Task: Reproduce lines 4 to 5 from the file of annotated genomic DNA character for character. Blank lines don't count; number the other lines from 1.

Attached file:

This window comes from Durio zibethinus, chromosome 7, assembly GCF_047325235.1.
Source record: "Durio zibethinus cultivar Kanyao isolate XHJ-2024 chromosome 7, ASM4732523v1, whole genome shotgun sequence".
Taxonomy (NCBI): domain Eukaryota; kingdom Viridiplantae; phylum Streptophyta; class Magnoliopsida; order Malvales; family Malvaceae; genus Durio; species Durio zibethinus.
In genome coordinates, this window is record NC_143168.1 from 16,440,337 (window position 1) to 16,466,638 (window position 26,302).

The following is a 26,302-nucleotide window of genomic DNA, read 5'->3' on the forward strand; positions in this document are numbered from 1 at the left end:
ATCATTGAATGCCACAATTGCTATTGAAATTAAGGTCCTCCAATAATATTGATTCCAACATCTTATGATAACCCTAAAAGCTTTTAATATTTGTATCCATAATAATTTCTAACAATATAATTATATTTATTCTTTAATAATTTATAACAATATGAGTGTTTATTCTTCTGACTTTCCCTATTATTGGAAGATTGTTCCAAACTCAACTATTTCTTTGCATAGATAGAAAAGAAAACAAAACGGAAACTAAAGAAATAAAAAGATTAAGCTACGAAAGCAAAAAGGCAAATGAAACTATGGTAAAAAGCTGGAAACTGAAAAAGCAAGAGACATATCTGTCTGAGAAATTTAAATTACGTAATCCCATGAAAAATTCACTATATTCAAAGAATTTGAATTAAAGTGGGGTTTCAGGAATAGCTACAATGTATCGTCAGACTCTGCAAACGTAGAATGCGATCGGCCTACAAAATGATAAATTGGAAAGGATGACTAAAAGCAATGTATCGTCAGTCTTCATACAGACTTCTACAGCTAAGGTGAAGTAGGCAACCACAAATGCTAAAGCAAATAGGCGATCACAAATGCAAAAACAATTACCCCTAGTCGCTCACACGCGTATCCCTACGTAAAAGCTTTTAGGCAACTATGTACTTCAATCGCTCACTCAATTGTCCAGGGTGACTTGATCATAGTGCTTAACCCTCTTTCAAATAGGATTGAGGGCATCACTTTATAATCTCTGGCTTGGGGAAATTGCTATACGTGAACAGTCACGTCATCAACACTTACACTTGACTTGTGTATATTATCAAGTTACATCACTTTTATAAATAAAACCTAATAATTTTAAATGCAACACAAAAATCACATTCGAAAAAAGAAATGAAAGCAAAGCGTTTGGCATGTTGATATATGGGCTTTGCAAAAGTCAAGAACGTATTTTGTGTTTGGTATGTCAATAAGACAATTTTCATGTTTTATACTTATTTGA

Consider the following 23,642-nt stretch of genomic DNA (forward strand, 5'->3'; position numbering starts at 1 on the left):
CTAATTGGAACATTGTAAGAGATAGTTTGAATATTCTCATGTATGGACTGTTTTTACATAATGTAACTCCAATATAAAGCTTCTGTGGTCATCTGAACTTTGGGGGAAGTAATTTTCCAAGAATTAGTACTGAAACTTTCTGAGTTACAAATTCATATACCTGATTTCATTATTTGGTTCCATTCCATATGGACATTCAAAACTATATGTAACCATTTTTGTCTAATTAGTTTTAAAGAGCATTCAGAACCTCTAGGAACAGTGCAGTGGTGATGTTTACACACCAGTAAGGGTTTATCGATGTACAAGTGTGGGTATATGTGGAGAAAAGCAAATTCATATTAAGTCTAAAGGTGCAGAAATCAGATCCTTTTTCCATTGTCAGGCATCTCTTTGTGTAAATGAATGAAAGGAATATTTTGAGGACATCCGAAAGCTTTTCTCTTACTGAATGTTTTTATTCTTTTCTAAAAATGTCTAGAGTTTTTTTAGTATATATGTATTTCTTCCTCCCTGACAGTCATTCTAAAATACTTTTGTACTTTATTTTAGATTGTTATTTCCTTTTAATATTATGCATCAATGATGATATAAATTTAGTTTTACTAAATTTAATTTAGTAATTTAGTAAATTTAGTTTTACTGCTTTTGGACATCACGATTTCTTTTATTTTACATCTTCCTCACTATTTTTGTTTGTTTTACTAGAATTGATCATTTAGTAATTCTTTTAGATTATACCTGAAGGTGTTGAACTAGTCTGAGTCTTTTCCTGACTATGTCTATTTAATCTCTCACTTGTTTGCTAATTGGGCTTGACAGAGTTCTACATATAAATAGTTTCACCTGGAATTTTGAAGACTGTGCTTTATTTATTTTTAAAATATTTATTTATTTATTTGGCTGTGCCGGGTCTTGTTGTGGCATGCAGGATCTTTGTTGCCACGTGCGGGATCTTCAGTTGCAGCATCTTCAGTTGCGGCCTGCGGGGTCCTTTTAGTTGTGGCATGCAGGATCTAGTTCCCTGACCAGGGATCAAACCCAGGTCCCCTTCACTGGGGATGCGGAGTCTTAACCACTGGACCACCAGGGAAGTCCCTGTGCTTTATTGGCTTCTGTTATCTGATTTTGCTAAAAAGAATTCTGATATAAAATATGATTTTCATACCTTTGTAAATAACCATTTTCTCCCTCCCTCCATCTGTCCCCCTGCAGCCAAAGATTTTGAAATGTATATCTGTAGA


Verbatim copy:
In genome coordinates, this window is record NC_143168.1 from 16,440,337 (window position 1) to 16,466,638 (window position 26,302).

The following is a 26,302-nucleotide window of genomic DNA, read 5'->3' on the forward strand; positions in this document are numbered from 1 at the left end: